In group, this person will want to “take over”, one way or the other, by challenging the therapist’s role or approach, by trying to be the smartest, funniest, most advanced, most dramatic member, etc., or by being disruptive; it is risky to directly deflate this mask with confrontation publicly, because it will feel like a re-creation of the intense feelings of humiliation from childhood, but it may be necessary to maintain the integrity of the person and the group; as an alternative to confrontation, openly support the genuine special qualities of the person and his or her genuine importance to the group; remember that this person carries a deep longing to be genuine and to constructively bring people together;
Tell this person the truth to counteract the belief that everyone lies; with the highly developed intuitive capacities that this person has, he or she will readily sense things going on inside of the therapist, but often misinterpret their meaning; within the boundaries established, it’s helpful to answer personal questions, especially about how the therapist is feeling in the moment; it is also helpful to this person to hear about the reasons for what the therapist is choosing to do, and to have diagnostic updates, encouraging the person to join with the therapist in assessing their progress;
When the underlying feelings of helplessness, dependency and abandonment first begin to surface in this person, it will be a very tenuous moment; even after a long-standing positive relationship, a person using this defensive structure can “turn on you”; impulses to quit therapy or attack the therapist may be acted out; acknowledge that the person always has the power to leave therapy, but that acting out against the therapist is not allowed; give a clear and compassionate diagnostic understanding of what is going on, and “leave the door open” for this person to come back if they want to;
When this person’s powerful feelings of rage have been released, and the body has become more supple, deep grieving may emerge, along with the true courage this person has, as well as a deep capacity to give and receive love;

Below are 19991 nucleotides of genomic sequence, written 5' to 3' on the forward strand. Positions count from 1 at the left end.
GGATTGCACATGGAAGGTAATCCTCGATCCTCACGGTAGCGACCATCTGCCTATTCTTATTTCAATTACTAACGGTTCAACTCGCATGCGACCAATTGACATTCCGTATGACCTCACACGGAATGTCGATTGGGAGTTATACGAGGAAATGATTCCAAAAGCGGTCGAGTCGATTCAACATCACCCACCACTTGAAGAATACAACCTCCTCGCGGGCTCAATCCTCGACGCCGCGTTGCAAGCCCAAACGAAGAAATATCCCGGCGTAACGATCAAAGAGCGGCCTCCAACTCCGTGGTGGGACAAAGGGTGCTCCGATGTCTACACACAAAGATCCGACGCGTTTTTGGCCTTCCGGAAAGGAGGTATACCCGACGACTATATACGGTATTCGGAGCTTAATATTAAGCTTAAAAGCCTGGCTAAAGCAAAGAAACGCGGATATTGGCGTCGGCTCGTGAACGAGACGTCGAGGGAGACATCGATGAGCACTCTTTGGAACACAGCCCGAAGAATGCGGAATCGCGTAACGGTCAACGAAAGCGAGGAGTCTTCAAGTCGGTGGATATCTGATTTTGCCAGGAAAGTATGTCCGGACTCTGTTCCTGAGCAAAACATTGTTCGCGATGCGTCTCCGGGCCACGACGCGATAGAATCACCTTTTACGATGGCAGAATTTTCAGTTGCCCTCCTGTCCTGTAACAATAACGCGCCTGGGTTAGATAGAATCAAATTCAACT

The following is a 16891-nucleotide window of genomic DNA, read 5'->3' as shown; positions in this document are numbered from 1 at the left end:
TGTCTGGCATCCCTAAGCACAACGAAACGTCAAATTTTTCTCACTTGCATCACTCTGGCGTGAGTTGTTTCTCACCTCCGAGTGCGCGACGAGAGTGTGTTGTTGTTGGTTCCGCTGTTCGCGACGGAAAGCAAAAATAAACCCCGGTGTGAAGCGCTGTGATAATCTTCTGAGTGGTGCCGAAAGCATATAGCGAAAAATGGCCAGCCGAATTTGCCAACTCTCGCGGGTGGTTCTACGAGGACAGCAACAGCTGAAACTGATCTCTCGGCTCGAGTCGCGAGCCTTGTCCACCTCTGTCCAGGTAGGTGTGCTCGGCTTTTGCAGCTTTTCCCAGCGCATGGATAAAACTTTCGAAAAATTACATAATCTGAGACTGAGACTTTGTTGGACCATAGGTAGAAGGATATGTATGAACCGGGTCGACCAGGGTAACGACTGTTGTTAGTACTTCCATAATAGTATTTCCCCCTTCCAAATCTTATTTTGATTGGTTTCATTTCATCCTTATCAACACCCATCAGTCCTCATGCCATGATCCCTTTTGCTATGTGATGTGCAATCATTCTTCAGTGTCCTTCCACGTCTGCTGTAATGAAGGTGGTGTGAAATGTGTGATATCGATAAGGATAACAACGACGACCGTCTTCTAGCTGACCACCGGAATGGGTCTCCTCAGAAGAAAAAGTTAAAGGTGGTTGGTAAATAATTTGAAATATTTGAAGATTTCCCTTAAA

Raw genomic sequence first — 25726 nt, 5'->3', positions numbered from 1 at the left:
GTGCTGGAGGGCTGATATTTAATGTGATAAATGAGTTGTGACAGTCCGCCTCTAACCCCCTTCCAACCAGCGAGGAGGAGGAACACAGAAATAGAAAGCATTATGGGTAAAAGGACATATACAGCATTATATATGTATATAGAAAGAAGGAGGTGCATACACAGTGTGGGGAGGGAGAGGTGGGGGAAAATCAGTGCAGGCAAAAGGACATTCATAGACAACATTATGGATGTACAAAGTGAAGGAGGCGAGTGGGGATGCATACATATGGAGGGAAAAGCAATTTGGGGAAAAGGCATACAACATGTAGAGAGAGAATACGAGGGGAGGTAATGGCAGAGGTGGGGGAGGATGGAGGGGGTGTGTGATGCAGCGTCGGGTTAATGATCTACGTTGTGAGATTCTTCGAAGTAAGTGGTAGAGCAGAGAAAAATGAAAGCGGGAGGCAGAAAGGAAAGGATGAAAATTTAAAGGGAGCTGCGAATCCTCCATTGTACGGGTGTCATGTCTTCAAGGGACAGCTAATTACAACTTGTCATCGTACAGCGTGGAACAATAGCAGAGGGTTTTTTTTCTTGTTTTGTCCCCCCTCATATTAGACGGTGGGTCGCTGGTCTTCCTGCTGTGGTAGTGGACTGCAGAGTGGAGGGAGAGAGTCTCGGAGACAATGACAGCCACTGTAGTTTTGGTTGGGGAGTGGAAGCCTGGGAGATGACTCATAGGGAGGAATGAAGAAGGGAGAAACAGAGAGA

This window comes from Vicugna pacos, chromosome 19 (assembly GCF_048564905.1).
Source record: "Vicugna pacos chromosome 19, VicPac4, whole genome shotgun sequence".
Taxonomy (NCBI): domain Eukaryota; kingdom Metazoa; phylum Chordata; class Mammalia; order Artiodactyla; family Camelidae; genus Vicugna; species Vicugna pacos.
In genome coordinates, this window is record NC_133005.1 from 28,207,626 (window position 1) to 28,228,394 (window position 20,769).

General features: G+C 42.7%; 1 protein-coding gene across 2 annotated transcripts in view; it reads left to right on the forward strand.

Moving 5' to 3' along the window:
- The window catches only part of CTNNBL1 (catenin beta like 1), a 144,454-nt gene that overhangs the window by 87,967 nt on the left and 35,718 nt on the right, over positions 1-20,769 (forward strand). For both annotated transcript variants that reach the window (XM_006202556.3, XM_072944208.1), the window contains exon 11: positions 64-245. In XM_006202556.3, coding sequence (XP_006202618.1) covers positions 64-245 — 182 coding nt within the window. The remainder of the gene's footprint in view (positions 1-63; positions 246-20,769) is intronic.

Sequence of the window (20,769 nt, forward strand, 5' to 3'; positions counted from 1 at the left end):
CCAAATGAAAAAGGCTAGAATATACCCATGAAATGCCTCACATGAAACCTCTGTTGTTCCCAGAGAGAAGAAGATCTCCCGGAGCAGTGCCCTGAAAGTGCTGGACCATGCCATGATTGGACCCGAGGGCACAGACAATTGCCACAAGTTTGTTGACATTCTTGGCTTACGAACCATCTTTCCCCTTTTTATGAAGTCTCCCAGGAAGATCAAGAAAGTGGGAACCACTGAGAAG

Help the person recognize their Higher Self aspects, especially their integrity, to see that their gifts are there even when hidden behind the mask, and that although they have a wounded aspect in their personality, they need not identify with that aspect in order for it to get the help it needs;
In the later stages of therapy, as the person drops the mask and releases the raw negative feelings, fear of pleasure and expansion must be addressed as it comes up with reassurance, based on their own new experiences, that they can tolerate the energy now and that the fear is not a regression or a setback.
Acting Out: a discharge of tension, impulses or feelings through action that attempts to alter or control the environment as if that environment and those in it were part of a transferential (from childhood) conflict or threat.
Denial: a primitive defense consisting of an attempt to disavow the existence of unpleasant reality.
Confusion: a defense that creates a disturbance of consciousness in which awareness of time, place, or person is unclear; this also serves the purpose of keeping others, perceived as a threat, off balance;
Displacement: the process by which energy, feelings or impulses are transferred from one idea, experience, place in the body or object to another; the substitution of one object for another as the target of feeling.
Numbing: a defense mechanism that causes insensitivity to feelings and sensations in general, and in particular, pain.
Rationalization: making a thing appear reasonable, when otherwise its irrationality would be evident; meant to act as a screen, to cover up ideas or actions intended to gratify an unconscious need.